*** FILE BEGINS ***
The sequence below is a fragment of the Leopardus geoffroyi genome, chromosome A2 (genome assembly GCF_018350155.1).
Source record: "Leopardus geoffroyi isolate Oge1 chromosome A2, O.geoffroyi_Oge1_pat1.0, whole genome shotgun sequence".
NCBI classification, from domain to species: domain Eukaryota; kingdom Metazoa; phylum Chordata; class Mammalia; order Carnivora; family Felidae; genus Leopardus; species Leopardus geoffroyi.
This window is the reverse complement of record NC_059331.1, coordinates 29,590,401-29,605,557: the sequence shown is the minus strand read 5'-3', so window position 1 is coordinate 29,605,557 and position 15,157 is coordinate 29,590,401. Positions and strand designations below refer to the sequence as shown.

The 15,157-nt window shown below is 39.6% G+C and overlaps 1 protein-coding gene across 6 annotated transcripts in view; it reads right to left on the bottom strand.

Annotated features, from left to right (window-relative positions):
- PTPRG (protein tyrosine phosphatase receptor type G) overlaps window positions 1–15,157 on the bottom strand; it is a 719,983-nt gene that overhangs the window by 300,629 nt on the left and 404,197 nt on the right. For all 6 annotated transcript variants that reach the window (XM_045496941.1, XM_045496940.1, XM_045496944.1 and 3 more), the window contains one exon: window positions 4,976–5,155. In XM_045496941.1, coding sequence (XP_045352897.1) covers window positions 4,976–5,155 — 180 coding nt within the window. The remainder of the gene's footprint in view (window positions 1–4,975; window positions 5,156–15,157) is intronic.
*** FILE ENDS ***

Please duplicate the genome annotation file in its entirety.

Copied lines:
The sequence below is a fragment of the Leopardus geoffroyi genome, chromosome A2 (genome assembly GCF_018350155.1).
Source record: "Leopardus geoffroyi isolate Oge1 chromosome A2, O.geoffroyi_Oge1_pat1.0, whole genome shotgun sequence".
NCBI classification, from domain to species: domain Eukaryota; kingdom Metazoa; phylum Chordata; class Mammalia; order Carnivora; family Felidae; genus Leopardus; species Leopardus geoffroyi.
This window is the reverse complement of record NC_059331.1, coordinates 29,590,401-29,605,557: the sequence shown is the minus strand read 5'-3', so window position 1 is coordinate 29,605,557 and position 15,157 is coordinate 29,590,401. Positions and strand designations below refer to the sequence as shown.

The 15,157-nt window shown below is 39.6% G+C and overlaps 1 protein-coding gene across 6 annotated transcripts in view; it reads right to left on the bottom strand.

Annotated features, from left to right (window-relative positions):
- PTPRG (protein tyrosine phosphatase receptor type G) overlaps window positions 1–15,157 on the bottom strand; it is a 719,983-nt gene that overhangs the window by 300,629 nt on the left and 404,197 nt on the right. For all 6 annotated transcript variants that reach the window (XM_045496941.1, XM_045496940.1, XM_045496944.1 and 3 more), the window contains one exon: window positions 4,976–5,155. In XM_045496941.1, coding sequence (XP_045352897.1) covers window positions 4,976–5,155 — 180 coding nt within the window. The remainder of the gene's footprint in view (window positions 1–4,975; window positions 5,156–15,157) is intronic.